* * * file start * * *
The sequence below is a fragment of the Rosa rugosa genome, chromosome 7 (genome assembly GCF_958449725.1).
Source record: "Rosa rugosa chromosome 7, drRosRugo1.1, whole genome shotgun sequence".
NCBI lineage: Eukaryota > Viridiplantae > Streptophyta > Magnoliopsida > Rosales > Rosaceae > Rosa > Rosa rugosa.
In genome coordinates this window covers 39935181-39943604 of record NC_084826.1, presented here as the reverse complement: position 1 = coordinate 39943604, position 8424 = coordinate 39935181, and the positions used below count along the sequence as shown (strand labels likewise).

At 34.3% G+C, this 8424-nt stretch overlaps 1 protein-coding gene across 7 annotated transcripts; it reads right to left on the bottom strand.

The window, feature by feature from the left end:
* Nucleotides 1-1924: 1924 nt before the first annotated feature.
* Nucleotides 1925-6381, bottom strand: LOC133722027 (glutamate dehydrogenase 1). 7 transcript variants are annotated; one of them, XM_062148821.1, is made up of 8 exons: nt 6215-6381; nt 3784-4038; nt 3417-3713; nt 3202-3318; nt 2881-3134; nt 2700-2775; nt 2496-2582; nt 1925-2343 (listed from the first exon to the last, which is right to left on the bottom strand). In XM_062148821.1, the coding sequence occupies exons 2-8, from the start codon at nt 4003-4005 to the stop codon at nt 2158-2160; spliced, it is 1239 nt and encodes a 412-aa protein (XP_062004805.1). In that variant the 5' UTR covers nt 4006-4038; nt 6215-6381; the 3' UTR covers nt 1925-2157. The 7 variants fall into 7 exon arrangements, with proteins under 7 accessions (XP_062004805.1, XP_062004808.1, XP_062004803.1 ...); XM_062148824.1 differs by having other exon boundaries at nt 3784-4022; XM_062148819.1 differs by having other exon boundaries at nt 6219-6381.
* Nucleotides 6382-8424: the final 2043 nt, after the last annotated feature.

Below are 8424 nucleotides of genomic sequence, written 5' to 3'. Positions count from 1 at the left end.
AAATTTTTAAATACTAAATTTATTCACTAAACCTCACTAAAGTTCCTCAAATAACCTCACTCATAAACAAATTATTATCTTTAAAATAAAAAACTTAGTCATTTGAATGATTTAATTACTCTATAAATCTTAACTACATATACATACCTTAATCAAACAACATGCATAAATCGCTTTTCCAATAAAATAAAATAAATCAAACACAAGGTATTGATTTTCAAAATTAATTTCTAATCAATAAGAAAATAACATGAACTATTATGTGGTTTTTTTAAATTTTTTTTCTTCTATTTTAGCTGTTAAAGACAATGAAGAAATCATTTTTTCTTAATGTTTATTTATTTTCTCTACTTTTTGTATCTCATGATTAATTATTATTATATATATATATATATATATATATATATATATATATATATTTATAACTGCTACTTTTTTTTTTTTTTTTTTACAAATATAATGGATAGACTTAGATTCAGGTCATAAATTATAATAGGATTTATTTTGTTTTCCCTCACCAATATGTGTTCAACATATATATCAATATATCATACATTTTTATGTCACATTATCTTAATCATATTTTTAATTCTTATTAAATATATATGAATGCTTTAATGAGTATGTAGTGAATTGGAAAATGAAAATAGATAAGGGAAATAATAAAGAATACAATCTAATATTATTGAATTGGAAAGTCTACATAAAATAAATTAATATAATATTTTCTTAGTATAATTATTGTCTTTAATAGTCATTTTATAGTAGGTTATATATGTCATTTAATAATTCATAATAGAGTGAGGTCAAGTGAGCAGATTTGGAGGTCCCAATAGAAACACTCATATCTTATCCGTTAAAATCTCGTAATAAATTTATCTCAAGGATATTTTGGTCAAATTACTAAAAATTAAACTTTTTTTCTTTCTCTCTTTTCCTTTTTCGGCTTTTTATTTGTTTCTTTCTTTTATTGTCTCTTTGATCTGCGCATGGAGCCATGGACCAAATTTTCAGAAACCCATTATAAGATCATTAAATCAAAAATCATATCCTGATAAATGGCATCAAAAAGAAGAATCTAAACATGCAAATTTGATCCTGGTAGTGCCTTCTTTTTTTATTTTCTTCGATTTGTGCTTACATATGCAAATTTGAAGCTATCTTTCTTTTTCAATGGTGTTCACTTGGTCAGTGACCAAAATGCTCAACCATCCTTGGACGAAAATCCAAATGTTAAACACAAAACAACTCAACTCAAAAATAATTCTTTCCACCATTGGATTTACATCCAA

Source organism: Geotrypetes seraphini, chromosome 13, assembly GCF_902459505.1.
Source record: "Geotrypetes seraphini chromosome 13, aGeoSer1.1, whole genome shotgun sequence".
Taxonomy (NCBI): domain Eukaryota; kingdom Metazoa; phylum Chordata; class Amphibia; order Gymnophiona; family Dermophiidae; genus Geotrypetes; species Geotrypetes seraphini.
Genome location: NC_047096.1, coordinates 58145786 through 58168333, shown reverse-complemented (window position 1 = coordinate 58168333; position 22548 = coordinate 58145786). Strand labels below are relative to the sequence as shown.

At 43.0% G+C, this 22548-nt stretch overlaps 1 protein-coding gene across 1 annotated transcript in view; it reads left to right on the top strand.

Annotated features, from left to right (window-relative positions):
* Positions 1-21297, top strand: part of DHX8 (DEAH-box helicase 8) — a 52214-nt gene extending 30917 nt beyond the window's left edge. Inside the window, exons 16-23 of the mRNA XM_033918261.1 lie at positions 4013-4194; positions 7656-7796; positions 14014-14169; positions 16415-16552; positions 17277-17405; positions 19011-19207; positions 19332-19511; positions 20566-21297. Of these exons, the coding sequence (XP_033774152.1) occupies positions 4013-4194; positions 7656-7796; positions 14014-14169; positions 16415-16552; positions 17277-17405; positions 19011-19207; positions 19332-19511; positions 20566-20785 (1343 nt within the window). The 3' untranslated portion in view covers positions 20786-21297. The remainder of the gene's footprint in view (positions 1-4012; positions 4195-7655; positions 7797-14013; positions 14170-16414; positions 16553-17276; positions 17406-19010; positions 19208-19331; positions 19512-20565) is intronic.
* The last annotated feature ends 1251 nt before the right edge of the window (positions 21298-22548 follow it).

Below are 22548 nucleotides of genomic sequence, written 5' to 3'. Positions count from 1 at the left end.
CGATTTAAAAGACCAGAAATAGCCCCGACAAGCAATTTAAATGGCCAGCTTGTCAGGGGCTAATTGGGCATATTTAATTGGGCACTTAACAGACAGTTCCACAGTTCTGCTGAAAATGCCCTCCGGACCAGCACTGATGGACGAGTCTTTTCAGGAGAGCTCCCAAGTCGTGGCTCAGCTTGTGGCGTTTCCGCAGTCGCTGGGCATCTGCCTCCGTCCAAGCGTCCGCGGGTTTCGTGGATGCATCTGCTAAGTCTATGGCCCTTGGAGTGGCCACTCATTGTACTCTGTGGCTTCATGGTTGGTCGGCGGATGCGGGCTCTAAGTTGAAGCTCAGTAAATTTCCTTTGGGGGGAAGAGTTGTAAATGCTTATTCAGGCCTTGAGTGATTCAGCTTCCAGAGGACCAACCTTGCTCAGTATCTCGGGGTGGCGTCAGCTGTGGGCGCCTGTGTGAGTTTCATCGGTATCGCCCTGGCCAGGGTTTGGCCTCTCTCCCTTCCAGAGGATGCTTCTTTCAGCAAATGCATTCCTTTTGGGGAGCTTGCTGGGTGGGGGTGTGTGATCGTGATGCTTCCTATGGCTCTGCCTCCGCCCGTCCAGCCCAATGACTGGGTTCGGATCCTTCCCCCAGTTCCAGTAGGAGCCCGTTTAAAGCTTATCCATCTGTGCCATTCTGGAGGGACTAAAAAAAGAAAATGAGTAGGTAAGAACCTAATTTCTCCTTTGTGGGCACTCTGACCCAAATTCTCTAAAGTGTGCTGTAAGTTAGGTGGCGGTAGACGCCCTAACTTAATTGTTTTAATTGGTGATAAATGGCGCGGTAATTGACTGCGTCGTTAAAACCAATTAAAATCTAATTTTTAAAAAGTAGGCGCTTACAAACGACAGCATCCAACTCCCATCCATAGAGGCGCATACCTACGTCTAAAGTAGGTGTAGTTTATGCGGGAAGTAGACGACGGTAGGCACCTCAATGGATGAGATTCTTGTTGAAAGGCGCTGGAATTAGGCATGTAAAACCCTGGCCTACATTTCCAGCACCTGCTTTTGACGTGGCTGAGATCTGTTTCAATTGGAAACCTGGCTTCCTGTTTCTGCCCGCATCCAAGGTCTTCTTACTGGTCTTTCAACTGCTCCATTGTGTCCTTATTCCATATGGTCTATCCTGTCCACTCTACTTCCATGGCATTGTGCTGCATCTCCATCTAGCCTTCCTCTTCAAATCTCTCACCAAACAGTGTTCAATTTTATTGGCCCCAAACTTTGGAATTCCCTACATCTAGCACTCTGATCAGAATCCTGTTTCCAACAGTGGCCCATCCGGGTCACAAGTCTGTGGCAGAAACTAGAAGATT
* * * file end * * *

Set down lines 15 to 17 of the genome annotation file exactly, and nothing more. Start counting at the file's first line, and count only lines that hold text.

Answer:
Genome location: NC_047096.1, coordinates 58145786 through 58168333, shown reverse-complemented (window position 1 = coordinate 58168333; position 22548 = coordinate 58145786). Strand labels below are relative to the sequence as shown.

At 43.0% G+C, this 22548-nt stretch overlaps 1 protein-coding gene across 1 annotated transcript in view; it reads left to right on the top strand.

Annotated features, from left to right (window-relative positions):